The parish has had in its possession for many years a First Edition King James’ Bible of 1611. This had been kept in storage until 2012. Following the generous offer of funding from a local resident, the Bible was restored by the archivists at Lambeth Palace Library and is now kept on display inside the church. The 1611 bible is known as a ‘He’ bible, owing to a typographical error in the Book of Ruth, where the editor likely made a mistake in understanding a clause and substituted ‘He’ where ‘She’ was intended.
A notable feature of the body of the church is the modern stained glass. Between 1976 and 1982 four new stained glass windows were added to the ground floor of the Church. They commemorate some of the famous people associated with the church. In each case they were made by John Hayward of Edenbridge, Kent. The glass on the ground floor had been plain since the 1940s. Stefan Hopkinson, the Vicar of Battersea during the Second World War, knew how to find the silver lining in every cloud. He writes in his memoirs, Encounters: “Among the improvements in the church’s interior decoration is one other with which I am rather proud to be associated. When we arrived [in the parish] the ground floor windows were filled with very bad Victorian stained glass, which was not only ugly in itself, but excluded the daylight. But the air raids began, and one morning a bomb fell nearby. I went to investigate. There was considerable damage, but the church was unharmed — at least, until I picked up a stone and smashed all the Victorian glass.”
General Benedict Arnold is one of the most famous (or infamous) figures of the American Revolutionary War. At first he fought for the British, then switched sides to fight for the Americans before returning to fight for the British once again. As a result of this, he is remembered as the archetypal traitor in American culture. The centre of the window itself is a monochrome portrait of General Arnold, and below it are the arms of George Washington, in whose army Arnold (at times) fought. The four flags in the centre are, left to right, the modern ‘Stars and Stripes’, an earlier version of the American flag with thirteen stars representing the original thirteen states, the ‘Union flag’ of 1777, and the modern ‘Union Jack’. This window was donated by Mr Vincent Lindner of New Jersey, USA. Benedict Arnold, his wife and daughter are buried in the crypt, where their resting place is marked by a further memorial plaque. More details about Arnold can be found here.
The artist, engraver and poet William Blake was married to Catherine Boucher in the church in 1782. It surprises many to learn that the wife of one of our greatest poets was illiterate, and could only made her mark with a cross in the wedding register. The wedding is suggested by a wedding ring between two pencil portraits. The one of the left is William drawn by Catherine, the one on the right, Catherine as drawn by William. The rest of the window design attempts to give expression to the diversity of Blake’s talents as a painter, engraver, printer and poet. Among his more insistent themes are those concerned with seeing the great and the small and the idea that all things contain a male and female principle. He is also the author of the words of the hymn, ‘Jerusalem’, now a very popular hymn at weddings in the church today. At the bottom right is a picture of the Houses of Parliament to mark the connection with the late William Hamling, MP, in whose memory the window was given. There is more information about Blake and his work here.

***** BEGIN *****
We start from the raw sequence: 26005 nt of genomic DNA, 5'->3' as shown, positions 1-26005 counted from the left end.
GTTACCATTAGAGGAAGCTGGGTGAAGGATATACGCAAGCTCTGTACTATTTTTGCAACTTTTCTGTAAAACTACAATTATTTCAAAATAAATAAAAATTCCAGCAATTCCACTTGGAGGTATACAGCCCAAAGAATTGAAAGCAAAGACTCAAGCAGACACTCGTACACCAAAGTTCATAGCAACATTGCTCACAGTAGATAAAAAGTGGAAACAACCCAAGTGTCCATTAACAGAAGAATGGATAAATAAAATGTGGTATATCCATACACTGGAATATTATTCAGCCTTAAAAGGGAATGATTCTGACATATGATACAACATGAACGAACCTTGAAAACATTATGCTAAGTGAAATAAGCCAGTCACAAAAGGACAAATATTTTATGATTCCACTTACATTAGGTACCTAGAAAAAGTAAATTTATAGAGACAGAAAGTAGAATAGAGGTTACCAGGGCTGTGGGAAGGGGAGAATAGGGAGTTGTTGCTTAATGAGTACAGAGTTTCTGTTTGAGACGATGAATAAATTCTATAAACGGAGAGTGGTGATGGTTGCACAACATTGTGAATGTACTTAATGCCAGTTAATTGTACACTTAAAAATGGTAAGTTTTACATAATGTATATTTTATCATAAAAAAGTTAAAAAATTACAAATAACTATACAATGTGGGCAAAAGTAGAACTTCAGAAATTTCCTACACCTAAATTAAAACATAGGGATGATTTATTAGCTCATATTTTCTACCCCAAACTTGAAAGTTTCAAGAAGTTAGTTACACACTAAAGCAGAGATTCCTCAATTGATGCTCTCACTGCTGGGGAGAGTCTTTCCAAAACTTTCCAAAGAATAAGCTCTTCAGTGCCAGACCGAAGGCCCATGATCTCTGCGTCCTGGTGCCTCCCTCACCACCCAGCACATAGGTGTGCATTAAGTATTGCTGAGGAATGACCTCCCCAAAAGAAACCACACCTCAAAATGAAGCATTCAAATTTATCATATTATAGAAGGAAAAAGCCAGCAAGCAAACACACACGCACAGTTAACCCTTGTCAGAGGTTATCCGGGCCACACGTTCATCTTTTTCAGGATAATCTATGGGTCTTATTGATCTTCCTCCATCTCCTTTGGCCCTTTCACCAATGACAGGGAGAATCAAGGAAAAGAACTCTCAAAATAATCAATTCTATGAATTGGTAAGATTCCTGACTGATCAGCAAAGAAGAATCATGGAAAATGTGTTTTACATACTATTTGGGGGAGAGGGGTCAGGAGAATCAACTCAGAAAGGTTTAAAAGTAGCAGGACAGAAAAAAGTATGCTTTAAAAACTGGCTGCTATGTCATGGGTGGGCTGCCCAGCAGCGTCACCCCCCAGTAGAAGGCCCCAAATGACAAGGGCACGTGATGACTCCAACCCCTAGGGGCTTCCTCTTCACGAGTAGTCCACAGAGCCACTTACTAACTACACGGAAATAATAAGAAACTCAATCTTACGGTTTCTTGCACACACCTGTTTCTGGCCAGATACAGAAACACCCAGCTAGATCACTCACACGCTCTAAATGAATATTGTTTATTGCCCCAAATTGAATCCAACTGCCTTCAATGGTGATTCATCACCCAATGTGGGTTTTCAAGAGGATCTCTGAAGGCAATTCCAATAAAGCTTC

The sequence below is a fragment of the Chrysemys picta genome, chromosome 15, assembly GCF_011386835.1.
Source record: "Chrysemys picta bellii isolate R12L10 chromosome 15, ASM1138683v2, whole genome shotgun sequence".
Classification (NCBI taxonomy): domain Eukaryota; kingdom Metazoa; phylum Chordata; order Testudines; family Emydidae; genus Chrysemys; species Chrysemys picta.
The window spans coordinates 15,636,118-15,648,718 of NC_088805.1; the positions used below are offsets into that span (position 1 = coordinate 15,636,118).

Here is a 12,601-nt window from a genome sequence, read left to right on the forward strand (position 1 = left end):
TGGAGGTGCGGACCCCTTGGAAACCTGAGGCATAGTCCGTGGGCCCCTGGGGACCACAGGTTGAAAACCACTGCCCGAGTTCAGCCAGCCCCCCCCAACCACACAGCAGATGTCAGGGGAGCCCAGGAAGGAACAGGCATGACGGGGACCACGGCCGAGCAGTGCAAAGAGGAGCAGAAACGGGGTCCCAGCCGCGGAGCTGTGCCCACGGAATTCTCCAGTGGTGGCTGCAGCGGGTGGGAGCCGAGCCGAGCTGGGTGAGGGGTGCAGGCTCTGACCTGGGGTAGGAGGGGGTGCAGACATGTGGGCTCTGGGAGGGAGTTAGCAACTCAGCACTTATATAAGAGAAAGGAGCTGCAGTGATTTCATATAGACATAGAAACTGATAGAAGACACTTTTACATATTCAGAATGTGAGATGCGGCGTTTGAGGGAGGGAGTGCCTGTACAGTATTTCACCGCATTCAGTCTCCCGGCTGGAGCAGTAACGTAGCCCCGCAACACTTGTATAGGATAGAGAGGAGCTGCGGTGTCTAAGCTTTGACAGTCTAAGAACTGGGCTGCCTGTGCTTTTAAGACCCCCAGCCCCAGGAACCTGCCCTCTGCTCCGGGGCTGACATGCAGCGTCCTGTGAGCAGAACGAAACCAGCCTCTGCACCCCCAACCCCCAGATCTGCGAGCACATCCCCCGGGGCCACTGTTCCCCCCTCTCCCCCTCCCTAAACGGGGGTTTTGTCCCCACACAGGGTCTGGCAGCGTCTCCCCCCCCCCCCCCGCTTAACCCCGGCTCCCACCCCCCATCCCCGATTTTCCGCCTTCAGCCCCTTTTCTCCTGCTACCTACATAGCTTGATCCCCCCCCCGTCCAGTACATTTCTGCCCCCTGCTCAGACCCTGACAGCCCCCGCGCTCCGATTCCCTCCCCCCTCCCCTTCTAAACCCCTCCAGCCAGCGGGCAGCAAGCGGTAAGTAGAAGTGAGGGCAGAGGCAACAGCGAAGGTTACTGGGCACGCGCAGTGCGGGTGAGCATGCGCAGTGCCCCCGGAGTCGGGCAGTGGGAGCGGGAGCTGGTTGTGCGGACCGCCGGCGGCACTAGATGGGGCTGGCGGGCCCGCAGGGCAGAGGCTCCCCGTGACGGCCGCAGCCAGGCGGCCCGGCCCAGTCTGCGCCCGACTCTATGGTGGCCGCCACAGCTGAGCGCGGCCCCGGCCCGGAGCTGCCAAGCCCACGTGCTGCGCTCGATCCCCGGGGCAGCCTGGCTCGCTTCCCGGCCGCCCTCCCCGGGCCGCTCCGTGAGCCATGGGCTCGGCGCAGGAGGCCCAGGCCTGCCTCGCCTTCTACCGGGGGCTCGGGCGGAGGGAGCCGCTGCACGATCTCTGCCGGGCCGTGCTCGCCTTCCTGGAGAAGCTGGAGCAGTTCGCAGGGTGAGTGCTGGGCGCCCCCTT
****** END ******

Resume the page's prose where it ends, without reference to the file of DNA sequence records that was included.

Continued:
It is said that Turner painted some of his riverscape studies of light from the vestry window of the church. He lived in a terrace house across the river in Chelsea, which can be seen from the churchyard, and was rowed over each day by his servant in order that he might paint. ‘Turner’s Chair’, in which he sat to paint, now sits under the pulpit and is used by the clergy during celebrations of the Eucharist in the side chapel. The window contains an early self-portrait of Turner set against a drawing of the West end of the church. This is lightly treated on white glass in a style suggested by Turner’s paintings, in red, orange and golds. Below the portrait are reminders of his close association with the Royal Academy. At bottom left are shown the original works of Morgan’s Crucibles, a local industry, the donors of the window. More of Turner’s pictures can be seen here.
William Curtis is a famous Eighteenth Century botanist, who collected many of his samples in the churchyard. The portrait of Curtis is framed with a chaplet of flowers form his book, Flora Londinensis. Below the portrait is the epitaph of the original headstone (now lost) and above the emblem of the Royal Horticultural Society. To the left are the arms of the Society of Apothecaries, in whose gardens (now known as the Chelsea Physic Garden) Curtis was Demonstrator of Botany. To the right there are the arms of the Linnean Society, of which he was a founder member. At the bottom of the window is a schematic map of the Thames between Battersea and Bermondsey showing the approximate positions of Curtis’ gardens.
In the gallery above the vestry door hangs the tithe map of the parish of Battersea in 1838 AD. It shows the area to be still largely market gardens and river-based industries.
The gallery also contains the laid-up standards of various military regiments associated with the local area.
A number of significant memorials are to be found in both the gallery and around the main body of the church. Full details of these can be found on the website of Mr Bob Speel.
Any ancient building presents challenges to the modern need to adjust to welcome people with disabilities. St Mary’s has fortunately already risen to the challenge, through the installation of a lift in the north west corner of the church. Access to the lift is via the riverside door, which can be reached by going around the back of the church through the churchyard, close to the Montevetro building, and down the north side of the church.
There is a disabled toilet in the crypt. An induction loop is fitted for those who use a hearing aid. There a spaces for two wheelchairs at the end of the long pews in each side aisle.
We wish to continue to learn about how to be more inclusive of people with disabilities. If you have any suggestions, please contact the Parish Office.